Hamburg, Germany – Travel Review
by Richard Jones
John Lennon said: “I was born in Liverpool, but I grew up in Hamburg.” A strange thing to say, considering he was once seen in the German city with a toilet seat around his neck, wearing only underpants.
During the early 1960s, the soon-to-be world-famous Beatles honed their skills in Hamburg, Twisting and Shouting in various clubs along Große Freiheit. Some of those venues still exist – including the Indra Club where Lennon and co first played – but a lot has changed since the Swinging Sixties.
When the Beatles first arrived, Hamburg was emerging from the ruins of the Second World War and had a reputation as a place of vice and criminal activity. Nevertheless, throughout its history, the seafaring city has always welcomed merchants and travellers with open arms, living up its nickname ‘Tor zur Welt’ (Gateway to the World).
“Phenomenal place for an evening out”
As with most ports, sailors arriving on shore leave would traditionally head into the city to shake off their sea legs by getting their leg over in the multitude of insalubrious bars and brothels. Hamburg’s once notorious red light district has softened considerably since its heyday, but the strip clubs and legalised prostitution remain.
As does the hedonistic party, with the city recently named among the best places in the world for a short break. And at the centre of its nightlife is one of Europe’s most notorious streets – the Reeperbahn. A 24-hour theme park of neon, I found it to be a phenomenal place for an evening out, with old sailors’ pubs and modern discos peacefully coexisting with erotic bars and sex shops.
Locals mix with rowdy stags and hens ‘on tour’, against a soundtrack of football chants, rock covers, cheesy euro pop and house music. But despite the impression I may be giving, Hamburg isn’t all seediness and sleaze.
“Getting around is easy”
Tucked between the main avenues, there are sidewalk cafes, stylish boutiques and cool bars frequented by youthful hipsters, bohemians and some of Germany’s more well-to-do residents. Indeed, Hamburg is one of Europe’s wealthiest cities – one in 38 of its residents are millionaires. And over the last couple of years, it has experienced an unprecedented visitor boom, especially in summer when the temperatures are warm, days are long, and café and bar terraces fill up along the Elbe River.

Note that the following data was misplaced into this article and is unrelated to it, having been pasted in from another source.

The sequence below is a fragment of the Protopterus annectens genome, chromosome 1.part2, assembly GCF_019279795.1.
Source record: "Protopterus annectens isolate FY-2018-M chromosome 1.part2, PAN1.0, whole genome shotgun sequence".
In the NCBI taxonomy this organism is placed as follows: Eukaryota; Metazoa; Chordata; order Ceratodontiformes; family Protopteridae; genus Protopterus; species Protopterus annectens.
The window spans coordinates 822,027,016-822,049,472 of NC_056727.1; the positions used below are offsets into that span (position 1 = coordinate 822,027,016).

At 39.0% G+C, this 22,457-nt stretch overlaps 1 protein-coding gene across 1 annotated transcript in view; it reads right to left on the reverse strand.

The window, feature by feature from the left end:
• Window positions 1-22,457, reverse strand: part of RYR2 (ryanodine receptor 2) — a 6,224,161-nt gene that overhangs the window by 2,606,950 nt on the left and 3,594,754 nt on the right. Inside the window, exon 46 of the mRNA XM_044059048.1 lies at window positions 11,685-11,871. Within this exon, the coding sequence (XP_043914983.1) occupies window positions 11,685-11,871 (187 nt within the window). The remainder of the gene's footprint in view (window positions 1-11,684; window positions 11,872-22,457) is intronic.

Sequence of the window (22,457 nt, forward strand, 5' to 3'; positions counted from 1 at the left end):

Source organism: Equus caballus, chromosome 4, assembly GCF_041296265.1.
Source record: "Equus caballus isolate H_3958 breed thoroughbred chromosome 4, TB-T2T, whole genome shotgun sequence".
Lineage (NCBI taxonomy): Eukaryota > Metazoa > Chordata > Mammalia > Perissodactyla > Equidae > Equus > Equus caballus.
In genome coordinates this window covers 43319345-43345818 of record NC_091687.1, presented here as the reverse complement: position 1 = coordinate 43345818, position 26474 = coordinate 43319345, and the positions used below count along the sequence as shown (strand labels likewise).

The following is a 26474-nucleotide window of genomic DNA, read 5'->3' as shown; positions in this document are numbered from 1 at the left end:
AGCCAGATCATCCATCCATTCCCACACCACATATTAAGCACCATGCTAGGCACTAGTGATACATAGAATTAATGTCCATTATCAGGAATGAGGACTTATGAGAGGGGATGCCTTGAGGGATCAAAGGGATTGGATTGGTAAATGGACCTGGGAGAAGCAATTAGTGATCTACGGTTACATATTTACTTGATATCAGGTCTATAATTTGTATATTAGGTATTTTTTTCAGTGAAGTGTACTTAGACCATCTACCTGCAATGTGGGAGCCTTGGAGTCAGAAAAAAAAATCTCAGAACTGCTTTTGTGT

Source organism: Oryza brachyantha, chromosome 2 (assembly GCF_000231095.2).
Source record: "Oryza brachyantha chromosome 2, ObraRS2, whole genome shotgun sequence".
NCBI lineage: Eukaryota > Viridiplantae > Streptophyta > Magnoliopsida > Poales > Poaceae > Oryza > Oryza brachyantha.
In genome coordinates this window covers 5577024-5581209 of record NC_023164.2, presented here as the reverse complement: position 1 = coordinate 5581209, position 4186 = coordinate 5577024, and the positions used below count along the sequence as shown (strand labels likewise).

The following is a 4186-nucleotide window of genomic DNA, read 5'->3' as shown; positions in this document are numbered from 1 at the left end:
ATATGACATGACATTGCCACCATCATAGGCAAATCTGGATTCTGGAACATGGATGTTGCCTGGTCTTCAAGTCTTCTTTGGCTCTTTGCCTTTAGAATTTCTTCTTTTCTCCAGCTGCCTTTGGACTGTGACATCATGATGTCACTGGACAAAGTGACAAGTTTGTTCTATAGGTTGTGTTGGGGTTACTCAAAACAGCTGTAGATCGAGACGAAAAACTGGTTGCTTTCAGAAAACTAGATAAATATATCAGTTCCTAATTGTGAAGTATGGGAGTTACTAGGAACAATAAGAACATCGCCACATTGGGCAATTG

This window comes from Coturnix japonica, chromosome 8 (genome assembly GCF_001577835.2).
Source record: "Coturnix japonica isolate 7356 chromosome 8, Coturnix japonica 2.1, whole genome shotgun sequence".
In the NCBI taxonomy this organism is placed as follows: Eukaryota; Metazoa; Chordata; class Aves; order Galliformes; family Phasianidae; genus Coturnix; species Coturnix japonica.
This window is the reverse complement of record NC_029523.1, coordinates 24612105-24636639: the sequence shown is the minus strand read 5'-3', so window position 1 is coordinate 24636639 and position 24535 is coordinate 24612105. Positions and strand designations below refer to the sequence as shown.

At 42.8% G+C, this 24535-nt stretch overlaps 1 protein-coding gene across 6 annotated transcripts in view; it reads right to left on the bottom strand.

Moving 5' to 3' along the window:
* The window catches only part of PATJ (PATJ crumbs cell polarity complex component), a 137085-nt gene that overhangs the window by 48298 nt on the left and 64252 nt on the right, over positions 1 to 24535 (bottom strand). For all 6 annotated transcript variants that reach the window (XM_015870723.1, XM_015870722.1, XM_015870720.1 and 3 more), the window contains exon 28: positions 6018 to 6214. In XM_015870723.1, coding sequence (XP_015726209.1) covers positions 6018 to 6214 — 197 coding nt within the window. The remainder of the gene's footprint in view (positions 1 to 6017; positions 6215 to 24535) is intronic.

Getting around is easy and cheap also, thanks to the typically German efficient U-Bahn, S-Bahn, ferries and buses. Unlimited travel with a Hamburg Card is around €10 per day. There are also plenty of hotels to choose from in the city, although my tip would be to steer clear of the Reeperbahn and head a mile or so out for value-for-money luxury accommodation.
I stayed at the Adina Apartment Hotel Hamburg Speicherstadt located on Willy-Brandt-Straße. The rooms here are ultra comfortable, with washing machines, dishwashers and microwaves in some rooms, meaning you can unwind in private after a long day sightseeing on the harbour, or a hard night partying in St Pauli.
“Aura of mystery”
The hotel’s Storehouse restaurant and bar also serves up a terrific breakfast and dinner, while the indoor pool and sauna is an oasis of tranquillity.
The area surrounding the hotel, the Speicherstadt, on the famous Spiegel Island between Deichtorhallen and Baumwall, is also an interesting one. At nightfall, the area has an aura of mystery, as the warehouse complex’s red brick buildings and steel bridges are artfully illuminated by 800 spotlights.
Also worth a visit adjacent to the hotel is the Gröninger Privatbrauerei, a 300-year-old cellar where we got merry with wooden barrels of Gröninger Pils lager, and chomped down on pork knuckles and pretzels.
“Outdoor viewing platform”
A walking tour is also a must in Hamburg, especially one which takes in the main shopping area in the Jungfernstieg, the magnificent sandstone Rathaus, St Michael’s Church, and 1920s Brick Expressionism masterpiece, the Chilehaus.
Saturday night, meanwhile, is the perfect time to head down to the beach bar at Dock 3 and sip on pina coladas and mojitas with friends while watching the sun set over the harbour. After that, the Hans-Albers-Platz in the Reeperbahn is the place to be, as thousands dance the night away to live music in the London Bar and The Academy.
If you manage to make it to the early morning, like I did, you will be rewarded with a sunrise on the Elbe, and a tray of battered scampi and huge breadcrumbed cod sandwich from the famous St Pauli Fischmarkt.
Since the opening of Hamburg’s new landmark, the Elbphilharmonie concert hall, with its wave-like glass façade and ‘Elphis’ outdoor viewing platform, in early 2017, the HafanCity area has become the city’s main daytime tourist hotspot.
However, I’m afraid not even the promise of music from Hamburger composers Brahms and Mendelssohn in one of the most acoustically advanced concert halls in the world, can detract from the appeal of the Reeperbahn, and its ties with the Beatles.
If you’re going to visit one place in Hamburg, it has got to be the area surrounding the Beatlesplatz, where the the Liverpudlian band are immortalised in sculpture. George Harrison once said: “Hamburg bordered on the best of Beatles times.”
And from my 72 hours in Germany’s second largest city, its easy to see why the Fab Four (or Five back then) were so captivated by the place. To quote a Beatles song title, albeit one from later in their careers, I can’t wait to ‘Get Back’ to Hamburg one day.
Richard Jones travelled with EasyJet (easyjet.com) who offer flights to Hamburg from Manchester from just £45 return.
The Adina Apartment Hotel Hamburg Speicherstadt offer rooms from €135 per night. Please see adinahotels.com
For more information about short breaks in Hamburg, please visit hamburg-travel.com